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CAH3025 : Celluloid History (Stage 3)

  • Offered for Year: 2024/25
  • Module Leader(s): Dr Rowland Smith
  • Owning School: History, Classics and Archaeology
  • Teaching Location: Newcastle City Campus

Your programme is made up of credits, the total differs on programme to programme.

Semester 1 Credit Value: 20
ECTS Credits: 10.0
European Credit Transfer System


The module investigates the subject of the 'recreation' of the historical past in film ['recreation' being construed as 'fictional' representations in retrospectively created 'epic' or 'historical' movies rather than in the medium of historical documentary film], and the standing of such 'fictional' filmic representation as historical evidence, both for the past event/episode depicted in the movie at issue, and for the political and socio-cultural contexts and conditions within which the movie-maker was working. The subject is investigated principally through study of a set of cinematic representations of 'historical pasts', selected with an eye to a particular theme (e.g., 'the representation of resistance, rebellion and revolution'). The module focuses particularly on 20th century 'epic' cinematic representations of ancient Rome and the Roman Empire, but it is not confined to 'Hollywood' epic; cinematic representations of post-classical and 20th century episodes bearing on Rome and its history in are also studied, for comparison and contrast. The aims of this module are to provide an opportunity: to acquire a sound general knowledge of the subject and a closer critical knowledge of some prescribed cinematic 'texts'; to read widely and critically in the primary and secondary literature associated with the subject; and to develop the capacity for independent study.

Outline Of Syllabus

Film and Reception (introductory): basics of film- and reception-theory; cinema and historiography; historical fact and fiction in the movies; the political contexts of Hollywood Epic; ancient (and post classical) Rome studied though a selected set of cinematic representations of the Roman past. The module focuses on a guiding historical theme; 'the representation in the movies of resistance, rebellion and revolution', with reference to a selected sequence of films. A sequence of up to ten cinematic representations of historical topics/episodes will be studied in the course of the module.

Teaching Methods

Teaching Activities
Category Activity Number Length Student Hours Comment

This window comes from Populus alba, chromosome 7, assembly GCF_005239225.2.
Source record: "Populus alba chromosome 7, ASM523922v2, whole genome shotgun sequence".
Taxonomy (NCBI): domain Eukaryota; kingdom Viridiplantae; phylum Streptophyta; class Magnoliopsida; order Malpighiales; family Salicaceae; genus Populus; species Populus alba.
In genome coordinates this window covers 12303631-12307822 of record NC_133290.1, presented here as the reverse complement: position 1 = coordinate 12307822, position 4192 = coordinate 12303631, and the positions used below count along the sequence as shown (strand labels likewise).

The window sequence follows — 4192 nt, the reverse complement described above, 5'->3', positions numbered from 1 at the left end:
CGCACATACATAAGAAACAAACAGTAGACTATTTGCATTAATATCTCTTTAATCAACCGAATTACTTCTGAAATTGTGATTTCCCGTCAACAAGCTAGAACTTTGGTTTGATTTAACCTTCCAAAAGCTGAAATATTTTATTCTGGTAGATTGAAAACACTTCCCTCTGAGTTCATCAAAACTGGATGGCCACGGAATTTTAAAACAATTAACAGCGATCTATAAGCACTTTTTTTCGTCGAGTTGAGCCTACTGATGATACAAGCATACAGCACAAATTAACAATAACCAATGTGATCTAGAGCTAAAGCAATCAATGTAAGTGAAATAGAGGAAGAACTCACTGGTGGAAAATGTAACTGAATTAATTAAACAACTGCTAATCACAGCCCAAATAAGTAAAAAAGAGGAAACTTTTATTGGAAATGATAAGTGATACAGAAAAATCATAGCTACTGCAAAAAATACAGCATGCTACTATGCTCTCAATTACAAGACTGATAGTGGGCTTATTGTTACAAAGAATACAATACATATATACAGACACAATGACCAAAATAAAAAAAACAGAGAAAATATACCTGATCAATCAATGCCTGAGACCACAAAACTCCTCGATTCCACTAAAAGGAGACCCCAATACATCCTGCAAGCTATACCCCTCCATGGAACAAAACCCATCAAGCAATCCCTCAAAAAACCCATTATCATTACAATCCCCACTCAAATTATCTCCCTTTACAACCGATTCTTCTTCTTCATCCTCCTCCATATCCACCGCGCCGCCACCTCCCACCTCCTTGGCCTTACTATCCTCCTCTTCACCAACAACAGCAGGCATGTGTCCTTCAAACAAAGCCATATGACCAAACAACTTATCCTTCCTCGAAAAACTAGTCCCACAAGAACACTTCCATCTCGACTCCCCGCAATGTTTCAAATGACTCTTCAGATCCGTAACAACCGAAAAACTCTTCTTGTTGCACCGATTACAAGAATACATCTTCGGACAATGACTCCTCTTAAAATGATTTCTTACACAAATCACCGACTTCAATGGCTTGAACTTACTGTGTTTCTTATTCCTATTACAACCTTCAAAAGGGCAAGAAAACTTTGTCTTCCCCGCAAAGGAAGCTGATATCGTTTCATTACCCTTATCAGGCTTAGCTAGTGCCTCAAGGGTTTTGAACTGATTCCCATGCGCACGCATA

Guided Independent StudyAssessment preparation and completion130:0030:00Preparation and composition of Assessment 2
Scheduled Learning And Teaching ActivitiesLecture211:0021:00In-person lectures
Guided Independent StudyAssessment preparation and completion130:0030:00Preparation and composition of Assessment 1
Guided Independent StudyDirected research and reading135:0035:00Exploration of topics, documents, films, and bibliography in the Module Handbook and on Canvas
Scheduled Learning And Teaching ActivitiesSmall group teaching61:006:00Seminars
Structured Guided LearningStructured research and reading activities113:0033:00Guided reading for themes and topics each week
Structured Guided LearningStructured research and reading activities92:0018:00Reading and other work preparatory for seminars and workshops
Scheduled Learning And Teaching ActivitiesWorkshops32:006:00Film screening and discussion
Guided Independent StudyIndependent study121:0021:00Independent study going beyond the module handbook or materials
Teaching Rationale And Relationship

The lectures impart core knowledge and an outline of knowledge that students are expected to acquire and they stimulate development of listening and note-taking skills.
The seminar classes both consolidate knowledge gained through lectures as well as encouraging independent study and promoting improvements in oral communication, problem-solving skills and adaptability.
The workshops allow for extended engagement with and discussion of substantial films or other screened materials.

Assessment Methods

The format of resits will be determined by the Board of Examiners

Other Assessment
Description Semester When Set Percentage Comment
Written exercise2M501st of two 1700 word written submissions
Essay2A502nd of two 1700 word written submissions
Formative Assessments

Formative Assessment is an assessment which develops your skills in being assessed, allows for you to receive feedback, and prepares you for being assessed. However, it does not count to your final mark.

Description Semester When Set Comment
Written exercise2MBi-weekly in-class quizzes.
Assessment Rationale And Relationship

The submitted work tests intended knowledge and skills outcomes and facilitates the development of key skills in analysis, research, reading and writing. The essay allows students to explore a topic in more depth through independent research and analysis.

The regular quizzes (every two weeks), conducted in class, help consolidate learning and alert students to areas of weakness or lack of engagement, and so aid better preparation for the summative assessments.

Study-abroad, non-Erasmus exchange and Loyola students spending semester 1 only are required to finish their assessment while in Newcastle. Where an exam is present, an alternative form of assessment will be set and where coursework is present, an alternative deadline will be set. Details of the alternative assessment will be provided by the module leader.

Reading Lists